In Season: Watermelon

Water­melon is a vine-like veg­etable, related to cucum­bers and squash. Not only does water­melon quench sum­mer­time thirst with its high water con­tent, it also acts as an anti-inflammatory agent, with the abil­ity to calm symp­toms that con­tribute to con­di­tions like asthma. Water­melon is very low in calo­ries, with zero fat and cho­les­terol. It’s high in fiber, vit­a­mins A & C and is a good source of potas­sium. And like toma­toes, pink water­melon con­tains free-radical fight­ing lycopene that pro­tects your cells from damage.

While wedges of water­melon are often served in the sum­mer, we like to puree the pulp and freeze it for cool treats when the weather is hot. Because water­melon is so sweet by itself, the only thing needed to make home­made ice pops is the water­melon, a paper cup, and a craft stick.

Water­melon Ice Pops

Yields: approx­i­mately 10 ice pops (depend­ing on the size of your cups, you may yield more or less)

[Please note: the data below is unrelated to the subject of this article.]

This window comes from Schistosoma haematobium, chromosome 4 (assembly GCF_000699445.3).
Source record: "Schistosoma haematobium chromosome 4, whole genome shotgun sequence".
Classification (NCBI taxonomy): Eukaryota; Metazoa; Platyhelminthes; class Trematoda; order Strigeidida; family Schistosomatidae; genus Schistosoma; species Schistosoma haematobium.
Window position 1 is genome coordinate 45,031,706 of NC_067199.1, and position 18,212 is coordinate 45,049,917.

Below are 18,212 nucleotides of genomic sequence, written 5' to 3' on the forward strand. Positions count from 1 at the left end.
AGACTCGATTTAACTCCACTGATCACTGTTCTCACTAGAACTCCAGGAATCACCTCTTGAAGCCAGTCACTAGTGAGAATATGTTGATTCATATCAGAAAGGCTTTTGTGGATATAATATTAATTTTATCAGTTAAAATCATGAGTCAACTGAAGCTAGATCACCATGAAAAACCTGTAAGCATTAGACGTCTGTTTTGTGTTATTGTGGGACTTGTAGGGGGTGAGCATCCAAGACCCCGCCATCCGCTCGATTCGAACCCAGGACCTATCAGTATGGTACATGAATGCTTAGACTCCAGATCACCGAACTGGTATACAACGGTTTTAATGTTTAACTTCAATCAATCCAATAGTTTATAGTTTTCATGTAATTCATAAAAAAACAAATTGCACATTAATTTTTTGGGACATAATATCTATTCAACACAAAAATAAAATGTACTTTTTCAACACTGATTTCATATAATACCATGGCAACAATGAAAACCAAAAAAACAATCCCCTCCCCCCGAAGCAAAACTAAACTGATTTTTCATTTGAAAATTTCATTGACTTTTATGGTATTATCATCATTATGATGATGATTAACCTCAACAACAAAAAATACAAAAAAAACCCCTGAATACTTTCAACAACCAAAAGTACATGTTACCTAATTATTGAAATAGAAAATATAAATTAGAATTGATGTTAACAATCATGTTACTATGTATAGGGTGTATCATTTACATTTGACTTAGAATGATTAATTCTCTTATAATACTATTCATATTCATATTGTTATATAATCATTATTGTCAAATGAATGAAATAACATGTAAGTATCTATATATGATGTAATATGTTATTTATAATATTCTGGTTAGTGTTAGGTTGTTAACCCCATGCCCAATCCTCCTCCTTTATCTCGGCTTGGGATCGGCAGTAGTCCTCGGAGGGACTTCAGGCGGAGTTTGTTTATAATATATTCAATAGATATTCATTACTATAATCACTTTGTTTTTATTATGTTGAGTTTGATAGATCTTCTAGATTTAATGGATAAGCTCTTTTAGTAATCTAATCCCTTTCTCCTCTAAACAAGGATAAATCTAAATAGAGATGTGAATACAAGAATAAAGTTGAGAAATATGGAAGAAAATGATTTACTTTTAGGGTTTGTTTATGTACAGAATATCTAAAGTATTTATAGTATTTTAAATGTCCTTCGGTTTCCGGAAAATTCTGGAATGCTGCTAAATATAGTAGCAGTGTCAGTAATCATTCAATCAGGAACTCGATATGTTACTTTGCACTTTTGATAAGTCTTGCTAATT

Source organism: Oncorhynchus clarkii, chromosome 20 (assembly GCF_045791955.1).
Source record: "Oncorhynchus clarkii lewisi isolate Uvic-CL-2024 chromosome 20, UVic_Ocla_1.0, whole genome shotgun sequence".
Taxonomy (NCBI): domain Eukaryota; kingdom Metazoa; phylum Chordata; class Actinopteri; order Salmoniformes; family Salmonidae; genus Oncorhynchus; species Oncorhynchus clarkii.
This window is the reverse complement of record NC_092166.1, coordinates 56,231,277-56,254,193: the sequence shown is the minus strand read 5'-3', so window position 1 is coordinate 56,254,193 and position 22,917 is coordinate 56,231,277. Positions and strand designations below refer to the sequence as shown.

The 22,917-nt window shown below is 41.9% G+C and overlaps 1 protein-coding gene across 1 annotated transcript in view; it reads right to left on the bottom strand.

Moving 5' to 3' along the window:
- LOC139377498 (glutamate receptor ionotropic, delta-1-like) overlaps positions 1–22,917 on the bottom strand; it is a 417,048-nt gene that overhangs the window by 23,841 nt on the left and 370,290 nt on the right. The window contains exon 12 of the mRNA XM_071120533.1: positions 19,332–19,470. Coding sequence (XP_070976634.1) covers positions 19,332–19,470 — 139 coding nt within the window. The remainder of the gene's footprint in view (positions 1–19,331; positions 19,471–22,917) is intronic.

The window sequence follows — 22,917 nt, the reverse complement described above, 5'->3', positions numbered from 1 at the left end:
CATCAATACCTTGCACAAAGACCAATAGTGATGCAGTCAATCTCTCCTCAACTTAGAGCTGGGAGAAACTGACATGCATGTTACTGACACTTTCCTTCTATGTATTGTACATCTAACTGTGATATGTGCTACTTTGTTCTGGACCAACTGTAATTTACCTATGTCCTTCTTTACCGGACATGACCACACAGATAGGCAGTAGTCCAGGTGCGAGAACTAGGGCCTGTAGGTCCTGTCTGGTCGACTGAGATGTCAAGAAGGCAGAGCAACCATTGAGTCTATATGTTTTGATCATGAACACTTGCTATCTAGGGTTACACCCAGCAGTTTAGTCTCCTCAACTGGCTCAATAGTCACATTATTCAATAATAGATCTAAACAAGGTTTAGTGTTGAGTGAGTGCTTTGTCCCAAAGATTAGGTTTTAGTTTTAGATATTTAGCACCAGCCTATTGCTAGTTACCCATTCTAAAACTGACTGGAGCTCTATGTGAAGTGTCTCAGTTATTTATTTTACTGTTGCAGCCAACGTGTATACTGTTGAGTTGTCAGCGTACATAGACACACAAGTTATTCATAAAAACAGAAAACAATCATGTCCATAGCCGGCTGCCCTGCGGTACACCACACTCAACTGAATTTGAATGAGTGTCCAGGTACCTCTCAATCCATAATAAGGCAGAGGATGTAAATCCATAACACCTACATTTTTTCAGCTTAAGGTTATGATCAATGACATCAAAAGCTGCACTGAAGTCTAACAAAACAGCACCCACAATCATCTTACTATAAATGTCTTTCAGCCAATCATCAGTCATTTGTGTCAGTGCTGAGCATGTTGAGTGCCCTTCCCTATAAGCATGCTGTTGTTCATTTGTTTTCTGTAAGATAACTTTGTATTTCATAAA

Prep time: 10 min­utes + 6 hrs. freeze
Allergy info: soy-free, dairy-free, gluten-free

Ingre­di­ents:
1 (4 to 5-lb.) organic seed­less water­melon
12 paper cups or tall par­fait glasses (tall shot/dessert glasses)
Plas­tic wrap or foil
12 ice pop sticks

Direc­tions:
Remove col­ored flesh from the water­melon rind. Dis­card seeds, dice water­melon flesh. In the bowl of a food proces­sor add diced water­melon; pulse until smooth. Place a fine mesh strainer over a large bowl. Pour water­melon mix­ture into strainer. Using a spoon or spat­ula, press water­melon mix­ture through strainer; dis­card any seed pieces and large pieces of pulp.

Pour water­melon evenly into cups; cover tightly with plas­tic wrap. Using a sharp par­ing knife, make a small slit in the mid­dle of the plas­tic wrap. Poke ice pop sticks through plas­tic wrap.